As the country's foreign debt crucially contributes to its impoverishment, the WCC and ecumenical partners are advocating for immediate and unconditional debt cancellation as a way to make certain Haiti can rebuild itself in the long term.

Facing total devastation

The damage to a city "already beleaguered with staggering poverty" is massive, said a report issued by a partner organisation of the WCC, ACT Alliance (Action of Churches Together), a global ecumenical grouping of churches and related agencies working on emergency relief and development.

"An estimated 60 to 80 per cent of buildings in Port-au-Prince were destroyed. More than one million people are without adequate shelter and no immediate prospect of accommodation in camps", added the report. To make things worse, looting and violence were reported during the first days as people competed for limited food and water supplies.

The devastation has not spared the churches. The Roman Catholic archbishop of Port-au-Prince, Joseph Serge Miot, is among the dead, as is the Rev Bienne L'Amerique, vice-president of the Protestant Federation of Haiti. Many other members of the clergy are reported dead, missing or wounded. Church buildings, facilities and schools are shattered.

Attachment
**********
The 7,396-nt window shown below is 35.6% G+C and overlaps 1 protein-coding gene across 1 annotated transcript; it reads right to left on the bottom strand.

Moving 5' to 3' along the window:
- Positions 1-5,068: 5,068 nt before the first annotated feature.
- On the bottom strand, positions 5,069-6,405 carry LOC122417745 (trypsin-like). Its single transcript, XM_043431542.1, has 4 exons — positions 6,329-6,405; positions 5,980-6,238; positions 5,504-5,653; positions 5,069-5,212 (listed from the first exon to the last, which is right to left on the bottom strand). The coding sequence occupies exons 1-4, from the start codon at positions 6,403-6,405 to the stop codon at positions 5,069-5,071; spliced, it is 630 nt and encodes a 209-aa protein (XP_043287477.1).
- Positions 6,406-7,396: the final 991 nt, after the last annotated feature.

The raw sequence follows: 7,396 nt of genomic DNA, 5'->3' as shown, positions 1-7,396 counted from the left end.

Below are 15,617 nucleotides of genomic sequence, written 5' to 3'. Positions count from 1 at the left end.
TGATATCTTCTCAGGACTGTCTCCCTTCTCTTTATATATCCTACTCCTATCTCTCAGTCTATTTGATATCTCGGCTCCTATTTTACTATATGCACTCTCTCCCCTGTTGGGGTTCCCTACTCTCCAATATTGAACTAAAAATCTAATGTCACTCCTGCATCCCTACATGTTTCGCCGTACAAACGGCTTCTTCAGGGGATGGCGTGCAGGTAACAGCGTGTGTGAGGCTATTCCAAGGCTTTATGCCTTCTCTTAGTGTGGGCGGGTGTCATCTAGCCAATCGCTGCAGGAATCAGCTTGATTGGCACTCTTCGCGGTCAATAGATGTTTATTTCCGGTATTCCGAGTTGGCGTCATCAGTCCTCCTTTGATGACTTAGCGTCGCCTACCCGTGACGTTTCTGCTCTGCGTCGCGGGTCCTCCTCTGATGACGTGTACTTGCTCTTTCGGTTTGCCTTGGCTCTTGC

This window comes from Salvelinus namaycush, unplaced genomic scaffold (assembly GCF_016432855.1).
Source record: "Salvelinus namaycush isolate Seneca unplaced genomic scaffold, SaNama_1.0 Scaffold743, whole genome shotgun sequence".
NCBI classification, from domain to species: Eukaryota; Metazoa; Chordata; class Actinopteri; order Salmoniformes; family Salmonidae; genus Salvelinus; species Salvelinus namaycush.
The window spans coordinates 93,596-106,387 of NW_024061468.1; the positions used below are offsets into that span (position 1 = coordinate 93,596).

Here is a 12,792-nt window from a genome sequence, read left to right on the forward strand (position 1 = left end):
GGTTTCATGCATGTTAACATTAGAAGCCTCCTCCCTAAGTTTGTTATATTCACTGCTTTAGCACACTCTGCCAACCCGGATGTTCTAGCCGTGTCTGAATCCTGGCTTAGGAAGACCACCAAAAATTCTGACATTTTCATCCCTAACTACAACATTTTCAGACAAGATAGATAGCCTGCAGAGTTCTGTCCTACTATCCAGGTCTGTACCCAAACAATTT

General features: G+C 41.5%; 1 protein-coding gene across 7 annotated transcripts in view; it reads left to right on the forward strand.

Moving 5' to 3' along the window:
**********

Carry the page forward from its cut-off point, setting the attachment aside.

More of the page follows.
"A lot of church members are now homeless. They spend the night in the streets. They are starving", reported the Rev Gedeon Eugene, vice-president of the Haitian Baptist Convention, a WCC member church, in an email two days after the earthquake. "They cannot cook, they are thirsty, they are injured", he added.

The convention sent a team of pastors to Port-au-Prince from Cap-Haïtien, a city in the Northern coast of the island, in order to bring first aid items and assess the situation. "They are visiting some survivors, brothers and sisters from our churches, encouraging those whose parents, children, husbands, wives died in the disaster, giving a hopeful word to the homeless", said Eugene.